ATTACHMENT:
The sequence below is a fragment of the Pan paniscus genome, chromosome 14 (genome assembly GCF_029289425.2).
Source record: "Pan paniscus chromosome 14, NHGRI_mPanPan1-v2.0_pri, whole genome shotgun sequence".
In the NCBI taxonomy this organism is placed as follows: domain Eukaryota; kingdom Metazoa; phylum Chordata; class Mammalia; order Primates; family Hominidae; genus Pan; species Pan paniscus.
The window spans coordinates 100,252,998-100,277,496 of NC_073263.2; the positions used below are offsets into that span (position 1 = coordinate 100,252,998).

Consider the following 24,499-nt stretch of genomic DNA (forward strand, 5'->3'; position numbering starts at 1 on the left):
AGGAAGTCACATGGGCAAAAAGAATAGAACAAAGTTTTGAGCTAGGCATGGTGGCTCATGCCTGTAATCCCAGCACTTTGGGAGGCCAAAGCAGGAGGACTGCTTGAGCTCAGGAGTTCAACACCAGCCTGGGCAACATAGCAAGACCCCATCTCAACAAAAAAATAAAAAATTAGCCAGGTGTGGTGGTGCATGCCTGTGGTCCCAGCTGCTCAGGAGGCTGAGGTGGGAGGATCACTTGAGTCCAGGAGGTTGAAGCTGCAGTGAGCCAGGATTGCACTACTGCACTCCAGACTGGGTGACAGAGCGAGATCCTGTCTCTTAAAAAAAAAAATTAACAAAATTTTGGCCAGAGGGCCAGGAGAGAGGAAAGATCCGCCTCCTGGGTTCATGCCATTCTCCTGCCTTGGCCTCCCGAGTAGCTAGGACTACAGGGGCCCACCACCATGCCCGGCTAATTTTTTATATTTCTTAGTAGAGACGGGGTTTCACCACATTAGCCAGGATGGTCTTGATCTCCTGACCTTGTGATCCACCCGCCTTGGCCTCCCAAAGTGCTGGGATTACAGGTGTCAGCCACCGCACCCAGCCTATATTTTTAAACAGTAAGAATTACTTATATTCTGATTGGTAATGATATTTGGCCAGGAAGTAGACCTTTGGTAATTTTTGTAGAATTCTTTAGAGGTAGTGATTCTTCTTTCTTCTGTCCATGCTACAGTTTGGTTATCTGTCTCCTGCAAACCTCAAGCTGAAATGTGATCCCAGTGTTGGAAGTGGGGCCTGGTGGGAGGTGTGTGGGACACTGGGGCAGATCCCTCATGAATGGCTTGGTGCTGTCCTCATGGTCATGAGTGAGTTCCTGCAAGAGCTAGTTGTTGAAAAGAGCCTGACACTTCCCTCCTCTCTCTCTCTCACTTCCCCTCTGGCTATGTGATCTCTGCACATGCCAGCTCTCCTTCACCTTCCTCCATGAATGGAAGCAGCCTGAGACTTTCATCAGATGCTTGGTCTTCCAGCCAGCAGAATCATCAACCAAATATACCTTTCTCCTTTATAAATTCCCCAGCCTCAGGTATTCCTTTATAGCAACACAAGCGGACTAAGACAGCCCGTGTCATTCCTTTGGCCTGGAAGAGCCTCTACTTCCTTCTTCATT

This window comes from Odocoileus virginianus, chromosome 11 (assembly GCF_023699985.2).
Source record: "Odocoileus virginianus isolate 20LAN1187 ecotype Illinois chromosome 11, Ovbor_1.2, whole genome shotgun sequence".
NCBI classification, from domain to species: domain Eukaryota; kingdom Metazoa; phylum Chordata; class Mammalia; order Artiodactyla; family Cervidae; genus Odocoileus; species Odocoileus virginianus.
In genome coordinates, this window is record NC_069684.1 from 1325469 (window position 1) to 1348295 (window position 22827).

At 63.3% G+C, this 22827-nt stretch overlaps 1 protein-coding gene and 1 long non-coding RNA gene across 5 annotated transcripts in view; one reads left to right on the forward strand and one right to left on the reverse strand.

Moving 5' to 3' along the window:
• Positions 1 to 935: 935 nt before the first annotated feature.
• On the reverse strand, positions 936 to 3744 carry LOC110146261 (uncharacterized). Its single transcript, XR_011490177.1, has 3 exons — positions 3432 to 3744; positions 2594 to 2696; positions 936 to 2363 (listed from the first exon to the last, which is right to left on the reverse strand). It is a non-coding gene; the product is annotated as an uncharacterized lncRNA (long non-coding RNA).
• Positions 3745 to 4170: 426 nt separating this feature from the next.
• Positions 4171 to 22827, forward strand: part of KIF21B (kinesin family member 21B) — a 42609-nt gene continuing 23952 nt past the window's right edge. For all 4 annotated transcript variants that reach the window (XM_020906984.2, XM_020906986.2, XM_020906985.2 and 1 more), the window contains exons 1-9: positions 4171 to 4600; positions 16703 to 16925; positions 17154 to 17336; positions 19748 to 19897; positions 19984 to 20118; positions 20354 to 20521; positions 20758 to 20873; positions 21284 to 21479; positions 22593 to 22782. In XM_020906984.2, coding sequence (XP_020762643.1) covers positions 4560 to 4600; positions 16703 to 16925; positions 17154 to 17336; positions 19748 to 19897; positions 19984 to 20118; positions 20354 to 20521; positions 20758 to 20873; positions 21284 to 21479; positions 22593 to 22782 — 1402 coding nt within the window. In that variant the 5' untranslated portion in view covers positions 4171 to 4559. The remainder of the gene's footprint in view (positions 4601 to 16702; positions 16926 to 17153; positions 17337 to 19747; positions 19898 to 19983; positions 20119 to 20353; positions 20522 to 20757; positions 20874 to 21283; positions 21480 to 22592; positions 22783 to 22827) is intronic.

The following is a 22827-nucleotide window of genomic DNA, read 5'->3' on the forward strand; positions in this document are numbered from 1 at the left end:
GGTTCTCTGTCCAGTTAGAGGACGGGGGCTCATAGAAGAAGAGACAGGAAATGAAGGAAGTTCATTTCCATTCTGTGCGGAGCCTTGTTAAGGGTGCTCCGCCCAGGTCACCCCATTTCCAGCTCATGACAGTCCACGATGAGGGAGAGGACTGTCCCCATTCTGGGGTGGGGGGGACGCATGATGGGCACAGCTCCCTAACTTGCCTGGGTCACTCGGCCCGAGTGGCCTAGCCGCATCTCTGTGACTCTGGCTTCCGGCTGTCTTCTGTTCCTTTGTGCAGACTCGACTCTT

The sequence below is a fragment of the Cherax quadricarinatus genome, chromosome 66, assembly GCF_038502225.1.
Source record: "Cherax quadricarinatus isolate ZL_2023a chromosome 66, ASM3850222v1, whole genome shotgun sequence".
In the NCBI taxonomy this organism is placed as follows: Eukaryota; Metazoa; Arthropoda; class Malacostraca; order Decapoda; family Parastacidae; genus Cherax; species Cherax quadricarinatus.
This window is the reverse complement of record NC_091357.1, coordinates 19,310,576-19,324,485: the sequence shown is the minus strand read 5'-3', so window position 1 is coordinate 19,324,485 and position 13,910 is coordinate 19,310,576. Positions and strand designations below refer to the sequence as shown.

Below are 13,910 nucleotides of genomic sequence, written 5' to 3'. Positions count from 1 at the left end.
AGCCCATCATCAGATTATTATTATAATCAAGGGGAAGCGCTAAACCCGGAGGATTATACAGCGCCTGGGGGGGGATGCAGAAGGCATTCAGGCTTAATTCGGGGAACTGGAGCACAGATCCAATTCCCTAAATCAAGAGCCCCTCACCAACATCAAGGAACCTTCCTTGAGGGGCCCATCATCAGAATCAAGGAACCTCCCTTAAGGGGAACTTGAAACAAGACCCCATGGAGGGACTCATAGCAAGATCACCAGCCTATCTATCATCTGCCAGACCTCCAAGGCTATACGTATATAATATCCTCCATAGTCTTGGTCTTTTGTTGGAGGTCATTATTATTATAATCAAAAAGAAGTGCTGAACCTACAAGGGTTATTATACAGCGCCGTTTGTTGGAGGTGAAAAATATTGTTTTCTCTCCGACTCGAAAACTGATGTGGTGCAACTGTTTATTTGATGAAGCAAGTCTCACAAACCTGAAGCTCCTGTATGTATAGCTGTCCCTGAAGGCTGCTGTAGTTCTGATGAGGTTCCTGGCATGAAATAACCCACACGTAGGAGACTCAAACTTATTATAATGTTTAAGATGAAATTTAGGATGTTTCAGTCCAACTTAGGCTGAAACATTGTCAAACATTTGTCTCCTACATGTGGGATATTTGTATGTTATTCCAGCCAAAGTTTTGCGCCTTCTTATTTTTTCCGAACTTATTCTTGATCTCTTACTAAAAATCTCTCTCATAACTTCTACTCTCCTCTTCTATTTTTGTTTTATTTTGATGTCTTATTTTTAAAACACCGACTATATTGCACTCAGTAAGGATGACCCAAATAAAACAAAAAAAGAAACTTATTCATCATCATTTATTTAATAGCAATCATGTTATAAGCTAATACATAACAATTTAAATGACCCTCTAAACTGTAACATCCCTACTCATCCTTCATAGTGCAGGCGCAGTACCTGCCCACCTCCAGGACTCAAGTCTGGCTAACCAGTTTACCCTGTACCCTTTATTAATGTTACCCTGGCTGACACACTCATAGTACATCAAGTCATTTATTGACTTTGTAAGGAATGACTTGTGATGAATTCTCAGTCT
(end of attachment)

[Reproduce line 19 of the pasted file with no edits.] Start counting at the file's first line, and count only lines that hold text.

The sequence below is a fragment of the Cherax quadricarinatus genome, chromosome 66, assembly GCF_038502225.1.